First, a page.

• 29d. [Señor’s sendoff] is “ADIOS, AMIGO.” Great entry.
  • Geography lesson: 22d: MOROCCO is the [African country nearest Spain].
  • 46d. [Number one Hun] evokes Charlie Chan’s “Number One Son,” doesn’t it? ATTILA doesn’t usually get clued this way.
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7 Responses to Wednesday, 10/27/10

  1. Plot says:

    Finally, an NYT Wednesday with Wednesday-level difficulty. That said, I originally entered LESTAT instead of LEGEND, so I made the SW harder for myself.

    It hasn’t been blogged about yet, but today’s LAT is another Dan Naddor puzzle. Does anyone know how many of his puzzles have yet to be published? It wouldn’t sit well with me if I solved his final puzzle not knowing that it was the last one.

  2. joon says:

    i wonder, too. at this point, dan has been more posthumously prolific than hemingway, although he probably won’t have papa’s staying power.

    i choked on deb’s AV puz. i don’t know what SEITAN is, nor have i ever heard of BADLY-DRAWN BOY, so half the theme pretty much missed me.

    OBJECT BALL eluded me too, but i agree with janie—excellent puzzle by tyler. simple but incredibly effective due to snappy fill and clues. the glut of sports didn’t hurt, either. :)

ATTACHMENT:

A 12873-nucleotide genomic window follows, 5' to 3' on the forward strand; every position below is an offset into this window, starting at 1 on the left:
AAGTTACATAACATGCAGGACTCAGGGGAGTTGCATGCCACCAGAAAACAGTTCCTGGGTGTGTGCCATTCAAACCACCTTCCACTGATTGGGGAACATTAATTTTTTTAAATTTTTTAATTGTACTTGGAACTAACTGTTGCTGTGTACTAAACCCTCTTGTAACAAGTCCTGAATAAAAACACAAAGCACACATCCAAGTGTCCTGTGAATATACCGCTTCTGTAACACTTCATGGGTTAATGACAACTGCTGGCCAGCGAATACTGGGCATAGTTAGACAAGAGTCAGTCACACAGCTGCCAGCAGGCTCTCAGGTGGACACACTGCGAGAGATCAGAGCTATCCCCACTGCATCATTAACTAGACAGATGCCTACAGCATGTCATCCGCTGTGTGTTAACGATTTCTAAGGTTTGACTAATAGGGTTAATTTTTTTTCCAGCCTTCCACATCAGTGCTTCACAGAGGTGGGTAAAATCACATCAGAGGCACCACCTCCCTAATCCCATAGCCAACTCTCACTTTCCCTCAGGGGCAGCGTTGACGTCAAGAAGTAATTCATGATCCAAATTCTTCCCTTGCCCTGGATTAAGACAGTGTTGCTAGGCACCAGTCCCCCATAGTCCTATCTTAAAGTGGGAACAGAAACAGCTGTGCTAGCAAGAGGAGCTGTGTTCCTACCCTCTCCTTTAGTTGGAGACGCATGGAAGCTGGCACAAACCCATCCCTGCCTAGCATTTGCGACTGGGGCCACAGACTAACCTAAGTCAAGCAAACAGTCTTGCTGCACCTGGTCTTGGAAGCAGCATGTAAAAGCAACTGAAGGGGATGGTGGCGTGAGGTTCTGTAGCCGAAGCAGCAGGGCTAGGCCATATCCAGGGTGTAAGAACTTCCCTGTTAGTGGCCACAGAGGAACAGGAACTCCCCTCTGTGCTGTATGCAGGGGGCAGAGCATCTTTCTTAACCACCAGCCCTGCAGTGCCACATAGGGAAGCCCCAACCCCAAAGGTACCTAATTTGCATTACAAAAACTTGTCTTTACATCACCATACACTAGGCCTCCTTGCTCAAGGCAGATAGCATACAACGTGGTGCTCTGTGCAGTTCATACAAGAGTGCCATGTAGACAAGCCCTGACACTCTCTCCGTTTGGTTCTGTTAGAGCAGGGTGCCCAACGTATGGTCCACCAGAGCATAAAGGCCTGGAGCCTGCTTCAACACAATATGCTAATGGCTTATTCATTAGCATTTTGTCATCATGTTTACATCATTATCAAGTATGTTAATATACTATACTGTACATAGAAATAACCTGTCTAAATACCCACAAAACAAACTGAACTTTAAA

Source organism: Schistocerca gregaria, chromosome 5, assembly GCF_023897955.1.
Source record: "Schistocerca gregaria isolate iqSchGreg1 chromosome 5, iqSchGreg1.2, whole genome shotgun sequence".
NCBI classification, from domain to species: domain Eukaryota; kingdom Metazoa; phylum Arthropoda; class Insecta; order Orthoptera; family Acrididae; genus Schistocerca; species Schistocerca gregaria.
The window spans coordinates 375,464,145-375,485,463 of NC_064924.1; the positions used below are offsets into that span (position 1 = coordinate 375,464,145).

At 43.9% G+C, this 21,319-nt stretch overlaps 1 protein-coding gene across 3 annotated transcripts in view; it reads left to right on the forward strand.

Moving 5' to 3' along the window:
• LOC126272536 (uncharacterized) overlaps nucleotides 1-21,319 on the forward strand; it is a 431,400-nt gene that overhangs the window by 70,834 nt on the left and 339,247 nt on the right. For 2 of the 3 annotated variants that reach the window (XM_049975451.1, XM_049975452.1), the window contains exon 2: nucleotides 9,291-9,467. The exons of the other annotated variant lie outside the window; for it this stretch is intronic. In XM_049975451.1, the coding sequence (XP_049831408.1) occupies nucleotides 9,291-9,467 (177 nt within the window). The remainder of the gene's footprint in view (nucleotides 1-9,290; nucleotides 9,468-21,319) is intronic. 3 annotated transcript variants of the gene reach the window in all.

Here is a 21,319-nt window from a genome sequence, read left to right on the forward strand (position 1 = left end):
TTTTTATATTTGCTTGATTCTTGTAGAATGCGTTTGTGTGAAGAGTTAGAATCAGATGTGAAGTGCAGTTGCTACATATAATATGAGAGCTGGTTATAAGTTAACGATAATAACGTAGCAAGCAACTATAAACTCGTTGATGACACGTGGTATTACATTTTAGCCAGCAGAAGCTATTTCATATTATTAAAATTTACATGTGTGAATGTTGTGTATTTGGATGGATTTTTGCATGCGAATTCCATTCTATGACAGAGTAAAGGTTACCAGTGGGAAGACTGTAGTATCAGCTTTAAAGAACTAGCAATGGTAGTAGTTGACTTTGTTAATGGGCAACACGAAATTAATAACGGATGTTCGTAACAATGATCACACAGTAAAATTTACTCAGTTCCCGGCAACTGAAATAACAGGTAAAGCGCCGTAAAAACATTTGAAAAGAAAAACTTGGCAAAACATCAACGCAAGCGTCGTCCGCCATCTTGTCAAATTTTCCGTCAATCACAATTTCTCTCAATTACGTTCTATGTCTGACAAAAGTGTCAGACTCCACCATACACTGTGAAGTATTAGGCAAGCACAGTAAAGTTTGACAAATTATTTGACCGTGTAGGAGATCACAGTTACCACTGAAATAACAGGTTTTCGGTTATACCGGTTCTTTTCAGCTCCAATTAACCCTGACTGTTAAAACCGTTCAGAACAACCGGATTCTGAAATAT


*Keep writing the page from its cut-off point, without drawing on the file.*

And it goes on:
3. Dan F says:

    Rich Norris said at Wordplay last week that there are “a few” more Naddors in the pipeline. Hopefully he can give us a heads-up when that well is finally, sadly, dry.

    And I’m off to conduct a rock opera about 52-Across…

  4. Amy Reynaldo says:

    I asked Rich and he reports there are two more Naddors scheduled for November, another half-dozen to follow, and a couple of unfinished ones he’d like to get completed too.

  5. Josh S. says:

    Crosswords in the press:

    “I’d like to be a crossword clue one day. I want to be in The New York Times’s Sunday edition. Right now, the clue ‘Giants great’ is always Mel Ott. I want my clue to be down, not across. The down ones are usually harder. And when I’m the clue, I’ll fill it in — just that one — and frame it.

    “How sweet would that be?”

    -Brian Wilson, SF Giants pitcher

  6. joon says:

    a) it’s been done.
    b) good luck, buddy—you’re not even the most famous brian wilson!

  7. Ah, but if the Giants win the World Series, he’ll be famous enough…especially if he ends the WS the way he ended the NLCS.